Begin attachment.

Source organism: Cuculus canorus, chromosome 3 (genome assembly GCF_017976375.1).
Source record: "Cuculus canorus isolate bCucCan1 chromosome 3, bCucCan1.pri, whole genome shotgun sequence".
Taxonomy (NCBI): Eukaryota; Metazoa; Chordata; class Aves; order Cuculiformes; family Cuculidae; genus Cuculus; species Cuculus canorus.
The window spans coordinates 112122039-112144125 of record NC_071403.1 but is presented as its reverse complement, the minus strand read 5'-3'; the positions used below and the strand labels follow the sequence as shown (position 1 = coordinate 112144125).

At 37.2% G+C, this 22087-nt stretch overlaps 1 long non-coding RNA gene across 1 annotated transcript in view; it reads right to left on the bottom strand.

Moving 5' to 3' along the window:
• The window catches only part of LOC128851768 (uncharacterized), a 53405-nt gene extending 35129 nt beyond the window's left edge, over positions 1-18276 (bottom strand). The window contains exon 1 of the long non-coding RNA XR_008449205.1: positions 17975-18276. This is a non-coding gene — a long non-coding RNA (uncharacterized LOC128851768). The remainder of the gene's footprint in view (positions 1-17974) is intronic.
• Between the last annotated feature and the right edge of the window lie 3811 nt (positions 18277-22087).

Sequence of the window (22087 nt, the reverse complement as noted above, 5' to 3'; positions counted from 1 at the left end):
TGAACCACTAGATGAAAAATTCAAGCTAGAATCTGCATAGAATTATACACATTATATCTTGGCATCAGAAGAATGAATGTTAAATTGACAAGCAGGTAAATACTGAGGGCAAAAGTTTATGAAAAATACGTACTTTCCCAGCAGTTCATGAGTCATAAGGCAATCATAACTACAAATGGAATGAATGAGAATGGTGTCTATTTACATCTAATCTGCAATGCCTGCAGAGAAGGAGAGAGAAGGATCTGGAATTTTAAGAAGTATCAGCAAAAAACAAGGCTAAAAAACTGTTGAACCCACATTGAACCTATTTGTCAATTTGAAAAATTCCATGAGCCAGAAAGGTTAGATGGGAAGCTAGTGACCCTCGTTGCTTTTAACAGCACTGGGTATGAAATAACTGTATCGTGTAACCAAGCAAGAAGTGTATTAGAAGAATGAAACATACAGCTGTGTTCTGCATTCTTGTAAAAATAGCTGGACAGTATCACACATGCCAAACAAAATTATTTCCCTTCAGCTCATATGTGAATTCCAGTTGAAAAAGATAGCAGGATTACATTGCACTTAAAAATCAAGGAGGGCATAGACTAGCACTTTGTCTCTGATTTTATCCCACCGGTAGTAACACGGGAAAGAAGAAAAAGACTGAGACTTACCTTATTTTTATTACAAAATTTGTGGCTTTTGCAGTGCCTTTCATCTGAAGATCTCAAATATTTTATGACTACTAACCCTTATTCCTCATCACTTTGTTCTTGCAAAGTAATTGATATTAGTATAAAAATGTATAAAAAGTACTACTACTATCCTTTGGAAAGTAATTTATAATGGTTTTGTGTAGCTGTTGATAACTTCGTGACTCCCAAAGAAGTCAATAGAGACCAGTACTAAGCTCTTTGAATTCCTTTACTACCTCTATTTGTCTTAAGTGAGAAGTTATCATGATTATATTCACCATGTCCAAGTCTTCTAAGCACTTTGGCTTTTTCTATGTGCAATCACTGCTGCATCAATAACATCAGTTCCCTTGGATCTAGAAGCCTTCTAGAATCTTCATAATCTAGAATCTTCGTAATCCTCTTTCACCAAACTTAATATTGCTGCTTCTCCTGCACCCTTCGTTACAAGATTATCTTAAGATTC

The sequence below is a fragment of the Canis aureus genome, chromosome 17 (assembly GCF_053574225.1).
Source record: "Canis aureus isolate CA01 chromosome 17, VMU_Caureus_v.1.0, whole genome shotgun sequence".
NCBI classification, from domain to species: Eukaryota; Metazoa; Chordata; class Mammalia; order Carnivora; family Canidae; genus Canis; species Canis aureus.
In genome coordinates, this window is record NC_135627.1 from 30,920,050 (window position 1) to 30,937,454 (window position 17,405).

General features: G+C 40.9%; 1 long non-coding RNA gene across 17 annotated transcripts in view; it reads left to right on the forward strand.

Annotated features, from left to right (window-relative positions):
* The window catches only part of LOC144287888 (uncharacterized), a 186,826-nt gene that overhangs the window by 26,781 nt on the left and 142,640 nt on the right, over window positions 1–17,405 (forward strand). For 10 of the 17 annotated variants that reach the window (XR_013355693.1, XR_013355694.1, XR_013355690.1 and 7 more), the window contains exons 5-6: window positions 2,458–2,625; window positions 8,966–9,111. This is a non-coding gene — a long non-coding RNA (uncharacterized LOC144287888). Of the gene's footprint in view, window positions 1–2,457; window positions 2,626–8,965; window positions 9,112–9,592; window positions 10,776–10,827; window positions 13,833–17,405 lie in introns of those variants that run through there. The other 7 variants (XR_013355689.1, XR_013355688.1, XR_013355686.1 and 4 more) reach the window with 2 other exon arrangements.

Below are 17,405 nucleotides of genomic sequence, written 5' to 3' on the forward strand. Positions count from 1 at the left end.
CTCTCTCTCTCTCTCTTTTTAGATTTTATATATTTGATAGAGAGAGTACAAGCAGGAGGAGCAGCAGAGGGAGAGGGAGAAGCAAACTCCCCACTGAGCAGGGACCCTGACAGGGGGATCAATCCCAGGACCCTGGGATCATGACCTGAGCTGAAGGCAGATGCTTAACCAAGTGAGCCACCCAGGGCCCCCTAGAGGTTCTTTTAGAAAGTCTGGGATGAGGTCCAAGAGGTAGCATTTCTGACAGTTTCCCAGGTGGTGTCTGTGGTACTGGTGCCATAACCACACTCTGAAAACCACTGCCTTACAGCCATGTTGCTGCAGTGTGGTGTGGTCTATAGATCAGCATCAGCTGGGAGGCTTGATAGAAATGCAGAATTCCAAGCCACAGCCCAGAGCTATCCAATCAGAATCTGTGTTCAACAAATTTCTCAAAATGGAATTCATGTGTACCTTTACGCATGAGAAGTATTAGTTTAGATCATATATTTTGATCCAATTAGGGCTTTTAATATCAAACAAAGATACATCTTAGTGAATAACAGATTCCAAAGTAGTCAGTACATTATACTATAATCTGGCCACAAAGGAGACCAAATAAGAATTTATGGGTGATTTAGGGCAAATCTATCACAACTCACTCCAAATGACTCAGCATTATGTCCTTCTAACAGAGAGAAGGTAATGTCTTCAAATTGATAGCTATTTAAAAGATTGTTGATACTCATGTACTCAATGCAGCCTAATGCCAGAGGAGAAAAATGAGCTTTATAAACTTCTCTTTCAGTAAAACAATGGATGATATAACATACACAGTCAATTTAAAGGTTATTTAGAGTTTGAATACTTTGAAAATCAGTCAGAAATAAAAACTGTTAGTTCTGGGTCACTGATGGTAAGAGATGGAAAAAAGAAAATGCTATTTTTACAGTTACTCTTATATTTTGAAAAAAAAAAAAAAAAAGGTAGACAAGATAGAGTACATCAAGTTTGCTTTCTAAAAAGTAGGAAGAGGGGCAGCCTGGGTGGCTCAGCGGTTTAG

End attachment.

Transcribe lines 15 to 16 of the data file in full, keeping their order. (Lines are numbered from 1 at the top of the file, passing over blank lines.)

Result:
General features: G+C 40.9%; 1 long non-coding RNA gene across 17 annotated transcripts in view; it reads left to right on the forward strand.

Annotated features, from left to right (window-relative positions):